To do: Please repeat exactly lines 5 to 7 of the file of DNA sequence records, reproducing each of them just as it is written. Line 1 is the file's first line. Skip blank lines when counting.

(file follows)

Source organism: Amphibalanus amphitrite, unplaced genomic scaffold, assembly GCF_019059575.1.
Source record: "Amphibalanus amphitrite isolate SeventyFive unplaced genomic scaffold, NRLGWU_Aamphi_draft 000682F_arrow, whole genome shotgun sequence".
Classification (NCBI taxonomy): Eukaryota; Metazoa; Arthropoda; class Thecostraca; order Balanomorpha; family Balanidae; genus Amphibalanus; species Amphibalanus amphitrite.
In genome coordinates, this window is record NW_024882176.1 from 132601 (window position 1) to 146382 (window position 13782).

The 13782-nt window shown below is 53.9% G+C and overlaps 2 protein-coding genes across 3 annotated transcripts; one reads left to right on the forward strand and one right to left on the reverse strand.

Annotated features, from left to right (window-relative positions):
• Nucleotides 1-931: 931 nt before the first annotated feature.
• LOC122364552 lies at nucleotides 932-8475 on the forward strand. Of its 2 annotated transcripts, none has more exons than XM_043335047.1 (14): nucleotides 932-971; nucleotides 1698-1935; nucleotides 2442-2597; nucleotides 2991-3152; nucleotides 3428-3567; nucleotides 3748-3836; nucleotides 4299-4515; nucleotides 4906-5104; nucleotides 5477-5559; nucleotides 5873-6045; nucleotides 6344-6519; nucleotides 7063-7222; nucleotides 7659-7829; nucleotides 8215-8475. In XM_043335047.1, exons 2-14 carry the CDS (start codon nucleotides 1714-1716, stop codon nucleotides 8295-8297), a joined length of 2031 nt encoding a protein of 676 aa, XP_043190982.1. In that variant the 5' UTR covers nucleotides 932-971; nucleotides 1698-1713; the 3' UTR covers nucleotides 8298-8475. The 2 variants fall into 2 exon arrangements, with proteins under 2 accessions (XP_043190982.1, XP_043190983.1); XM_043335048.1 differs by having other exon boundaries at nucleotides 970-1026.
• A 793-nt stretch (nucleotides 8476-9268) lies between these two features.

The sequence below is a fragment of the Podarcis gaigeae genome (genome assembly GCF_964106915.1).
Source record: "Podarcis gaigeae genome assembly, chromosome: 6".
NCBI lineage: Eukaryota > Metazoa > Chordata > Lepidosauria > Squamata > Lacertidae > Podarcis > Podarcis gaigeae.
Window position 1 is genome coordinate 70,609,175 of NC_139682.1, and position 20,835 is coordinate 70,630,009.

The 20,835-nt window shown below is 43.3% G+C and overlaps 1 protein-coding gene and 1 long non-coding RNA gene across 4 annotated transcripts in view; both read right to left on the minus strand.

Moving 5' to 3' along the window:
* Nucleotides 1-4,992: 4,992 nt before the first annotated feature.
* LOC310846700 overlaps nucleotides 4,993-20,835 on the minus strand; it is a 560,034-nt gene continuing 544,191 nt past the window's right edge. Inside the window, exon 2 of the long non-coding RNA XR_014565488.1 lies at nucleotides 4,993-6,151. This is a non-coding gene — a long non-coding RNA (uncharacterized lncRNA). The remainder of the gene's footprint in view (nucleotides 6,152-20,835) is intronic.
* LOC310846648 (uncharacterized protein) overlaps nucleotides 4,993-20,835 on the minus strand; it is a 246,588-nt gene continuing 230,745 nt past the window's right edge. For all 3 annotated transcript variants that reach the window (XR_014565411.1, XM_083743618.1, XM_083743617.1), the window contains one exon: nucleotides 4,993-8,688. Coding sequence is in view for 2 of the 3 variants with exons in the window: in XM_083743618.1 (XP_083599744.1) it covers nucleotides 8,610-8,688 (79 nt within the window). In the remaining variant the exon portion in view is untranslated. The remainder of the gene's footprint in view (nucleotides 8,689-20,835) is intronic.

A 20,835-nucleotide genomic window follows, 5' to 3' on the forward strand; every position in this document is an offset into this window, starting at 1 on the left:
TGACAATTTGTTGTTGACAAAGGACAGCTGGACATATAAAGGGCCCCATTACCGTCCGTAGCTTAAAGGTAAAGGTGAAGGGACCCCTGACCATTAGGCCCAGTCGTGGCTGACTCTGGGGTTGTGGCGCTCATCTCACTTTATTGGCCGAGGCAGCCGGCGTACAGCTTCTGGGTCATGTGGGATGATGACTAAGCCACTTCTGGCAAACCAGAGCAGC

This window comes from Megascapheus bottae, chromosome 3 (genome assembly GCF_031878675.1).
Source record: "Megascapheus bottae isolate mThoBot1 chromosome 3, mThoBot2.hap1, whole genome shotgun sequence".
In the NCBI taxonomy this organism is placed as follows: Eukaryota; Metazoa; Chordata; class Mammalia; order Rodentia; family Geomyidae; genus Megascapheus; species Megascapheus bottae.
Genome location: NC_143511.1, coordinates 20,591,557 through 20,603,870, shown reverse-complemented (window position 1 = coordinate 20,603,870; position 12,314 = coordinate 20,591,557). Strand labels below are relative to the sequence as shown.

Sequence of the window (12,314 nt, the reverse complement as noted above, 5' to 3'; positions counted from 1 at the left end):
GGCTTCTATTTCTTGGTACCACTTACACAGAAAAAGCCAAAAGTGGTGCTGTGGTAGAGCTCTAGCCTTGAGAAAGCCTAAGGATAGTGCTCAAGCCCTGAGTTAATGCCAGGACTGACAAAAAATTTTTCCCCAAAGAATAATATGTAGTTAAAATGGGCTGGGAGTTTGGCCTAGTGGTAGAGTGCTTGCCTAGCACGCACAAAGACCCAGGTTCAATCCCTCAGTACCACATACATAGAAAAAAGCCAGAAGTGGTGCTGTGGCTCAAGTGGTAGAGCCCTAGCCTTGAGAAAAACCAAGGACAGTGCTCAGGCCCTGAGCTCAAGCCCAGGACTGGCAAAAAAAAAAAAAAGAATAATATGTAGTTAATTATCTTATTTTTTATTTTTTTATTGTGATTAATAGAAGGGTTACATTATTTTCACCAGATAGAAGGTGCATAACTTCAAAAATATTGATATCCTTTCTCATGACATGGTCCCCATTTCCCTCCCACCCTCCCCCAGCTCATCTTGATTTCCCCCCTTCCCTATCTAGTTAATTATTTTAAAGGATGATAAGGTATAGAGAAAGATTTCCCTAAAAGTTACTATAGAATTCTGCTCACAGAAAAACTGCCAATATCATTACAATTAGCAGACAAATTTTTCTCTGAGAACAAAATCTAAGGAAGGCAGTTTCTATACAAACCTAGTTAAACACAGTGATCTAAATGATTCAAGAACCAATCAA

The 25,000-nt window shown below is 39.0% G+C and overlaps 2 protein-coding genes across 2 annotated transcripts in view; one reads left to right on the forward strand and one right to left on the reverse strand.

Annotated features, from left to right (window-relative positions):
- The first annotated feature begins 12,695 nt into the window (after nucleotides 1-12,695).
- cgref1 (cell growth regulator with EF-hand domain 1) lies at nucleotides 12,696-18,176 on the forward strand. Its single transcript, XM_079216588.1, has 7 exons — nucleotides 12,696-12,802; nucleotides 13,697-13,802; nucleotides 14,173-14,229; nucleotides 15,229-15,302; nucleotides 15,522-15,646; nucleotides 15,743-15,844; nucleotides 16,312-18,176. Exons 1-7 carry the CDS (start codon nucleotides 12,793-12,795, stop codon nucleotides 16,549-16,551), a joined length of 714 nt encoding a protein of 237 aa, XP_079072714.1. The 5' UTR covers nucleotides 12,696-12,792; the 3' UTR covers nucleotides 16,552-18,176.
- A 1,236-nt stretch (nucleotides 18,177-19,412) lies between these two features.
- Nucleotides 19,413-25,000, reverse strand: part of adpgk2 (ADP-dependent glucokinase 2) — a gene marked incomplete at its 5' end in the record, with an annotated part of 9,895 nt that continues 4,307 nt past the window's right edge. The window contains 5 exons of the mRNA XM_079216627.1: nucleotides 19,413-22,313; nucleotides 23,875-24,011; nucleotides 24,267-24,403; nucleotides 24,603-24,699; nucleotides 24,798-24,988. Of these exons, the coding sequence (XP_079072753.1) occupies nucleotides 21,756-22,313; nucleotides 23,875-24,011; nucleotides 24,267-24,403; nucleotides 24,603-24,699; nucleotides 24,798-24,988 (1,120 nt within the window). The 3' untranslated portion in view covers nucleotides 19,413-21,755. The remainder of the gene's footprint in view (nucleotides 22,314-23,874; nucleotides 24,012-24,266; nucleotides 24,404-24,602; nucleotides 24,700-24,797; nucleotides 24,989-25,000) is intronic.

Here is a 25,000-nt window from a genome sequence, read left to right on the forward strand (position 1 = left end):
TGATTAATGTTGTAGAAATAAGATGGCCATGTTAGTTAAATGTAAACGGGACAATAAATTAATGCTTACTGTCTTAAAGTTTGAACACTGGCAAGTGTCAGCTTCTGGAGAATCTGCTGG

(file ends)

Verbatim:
The 13782-nt window shown below is 53.9% G+C and overlaps 2 protein-coding genes across 3 annotated transcripts; one reads left to right on the forward strand and one right to left on the reverse strand.

Annotated features, from left to right (window-relative positions):
• Nucleotides 1-931: 931 nt before the first annotated feature.